A new study suggests that when it comes to dating, women tend to pick partners who bear at least a slight resemblance to their own brothers. Reporting in the journal Evolution and Human Behavior, the researchers write that selecting "optimal" breeding mates—not too closely related, but not too distantly, either—appears to be something we humans do, and though they haven't tested it yet, they suggest that men likely do the same. In the study, the researchers had women submit photos of their brothers and boyfriends, then added photos of three other men to the "boyfriend" mix. They had strangers choose which of the boyfriend photos most closely resembled the brother. The strangers picked the actual boyfriend 27% of the time, which Discover sees as a "small but statistically significant" improvement over mere chance.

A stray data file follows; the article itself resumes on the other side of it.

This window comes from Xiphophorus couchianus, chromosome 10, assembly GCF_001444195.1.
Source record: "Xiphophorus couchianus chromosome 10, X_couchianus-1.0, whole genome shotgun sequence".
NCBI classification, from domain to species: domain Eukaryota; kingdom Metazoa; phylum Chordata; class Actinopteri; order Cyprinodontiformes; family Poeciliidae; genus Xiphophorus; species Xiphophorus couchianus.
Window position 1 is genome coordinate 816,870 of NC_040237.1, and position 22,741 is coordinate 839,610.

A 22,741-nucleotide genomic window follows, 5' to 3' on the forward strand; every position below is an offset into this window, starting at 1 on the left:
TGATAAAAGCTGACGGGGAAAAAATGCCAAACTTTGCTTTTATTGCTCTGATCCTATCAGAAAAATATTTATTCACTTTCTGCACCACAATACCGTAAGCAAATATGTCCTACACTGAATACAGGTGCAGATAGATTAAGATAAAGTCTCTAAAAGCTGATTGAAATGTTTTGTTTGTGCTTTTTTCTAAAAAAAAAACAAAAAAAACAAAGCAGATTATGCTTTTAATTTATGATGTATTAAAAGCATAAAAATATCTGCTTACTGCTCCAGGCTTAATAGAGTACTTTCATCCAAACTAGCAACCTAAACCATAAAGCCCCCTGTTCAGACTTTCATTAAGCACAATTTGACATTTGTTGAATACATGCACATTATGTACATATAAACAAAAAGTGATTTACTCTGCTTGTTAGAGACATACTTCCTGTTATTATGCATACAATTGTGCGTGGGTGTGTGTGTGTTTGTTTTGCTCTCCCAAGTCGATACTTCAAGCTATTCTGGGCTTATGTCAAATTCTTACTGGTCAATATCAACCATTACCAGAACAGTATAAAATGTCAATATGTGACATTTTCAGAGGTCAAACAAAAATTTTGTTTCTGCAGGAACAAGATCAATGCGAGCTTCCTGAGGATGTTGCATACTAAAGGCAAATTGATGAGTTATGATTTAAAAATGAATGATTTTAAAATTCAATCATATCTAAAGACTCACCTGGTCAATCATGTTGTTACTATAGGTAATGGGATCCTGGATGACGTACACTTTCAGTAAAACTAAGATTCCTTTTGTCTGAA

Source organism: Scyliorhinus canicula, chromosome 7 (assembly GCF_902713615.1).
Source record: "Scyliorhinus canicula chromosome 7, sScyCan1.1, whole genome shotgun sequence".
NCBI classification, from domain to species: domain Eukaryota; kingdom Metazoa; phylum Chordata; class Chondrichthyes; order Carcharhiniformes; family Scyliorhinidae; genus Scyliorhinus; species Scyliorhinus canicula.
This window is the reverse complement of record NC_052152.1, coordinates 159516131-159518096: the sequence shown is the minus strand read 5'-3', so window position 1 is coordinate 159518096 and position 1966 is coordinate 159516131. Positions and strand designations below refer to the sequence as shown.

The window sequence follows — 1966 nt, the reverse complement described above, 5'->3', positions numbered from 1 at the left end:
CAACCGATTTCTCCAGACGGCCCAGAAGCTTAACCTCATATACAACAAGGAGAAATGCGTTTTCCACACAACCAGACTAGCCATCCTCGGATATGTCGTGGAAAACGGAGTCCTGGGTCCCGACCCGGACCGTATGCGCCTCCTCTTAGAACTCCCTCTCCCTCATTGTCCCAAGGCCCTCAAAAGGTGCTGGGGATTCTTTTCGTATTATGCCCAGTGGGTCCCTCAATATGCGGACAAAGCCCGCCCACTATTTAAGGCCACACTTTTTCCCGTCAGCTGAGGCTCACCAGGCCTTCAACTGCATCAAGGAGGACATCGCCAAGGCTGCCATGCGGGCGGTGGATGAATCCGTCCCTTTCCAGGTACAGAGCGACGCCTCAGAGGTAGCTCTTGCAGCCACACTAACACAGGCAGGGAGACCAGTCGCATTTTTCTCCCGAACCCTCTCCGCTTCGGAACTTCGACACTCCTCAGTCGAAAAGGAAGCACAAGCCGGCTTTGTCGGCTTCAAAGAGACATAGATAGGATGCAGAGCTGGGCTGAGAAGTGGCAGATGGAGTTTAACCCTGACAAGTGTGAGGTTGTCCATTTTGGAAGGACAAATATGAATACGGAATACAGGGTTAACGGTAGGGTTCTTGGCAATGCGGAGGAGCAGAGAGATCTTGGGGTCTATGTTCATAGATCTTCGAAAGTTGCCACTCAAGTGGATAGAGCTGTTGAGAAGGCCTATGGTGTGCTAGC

"We have such a strong aversive reaction to thoughts of anything even remotely resembling incest that you might assume there would be no way that a woman’s partner could resemble her brother—but the study shows this not to be the case," one of the researchers tells PsyPost. That said, she notes that the tendency is only subtle and needs to be studied further. Discover explains that there might be biological reason behind the preference: While incest carries all kinds of genetic risks, "some amount of genetic similarity between parents can actually be evolutionarily advantageous." It's what the researchers call "optimal outbreeding." (This woman married her son, and later her daughter.)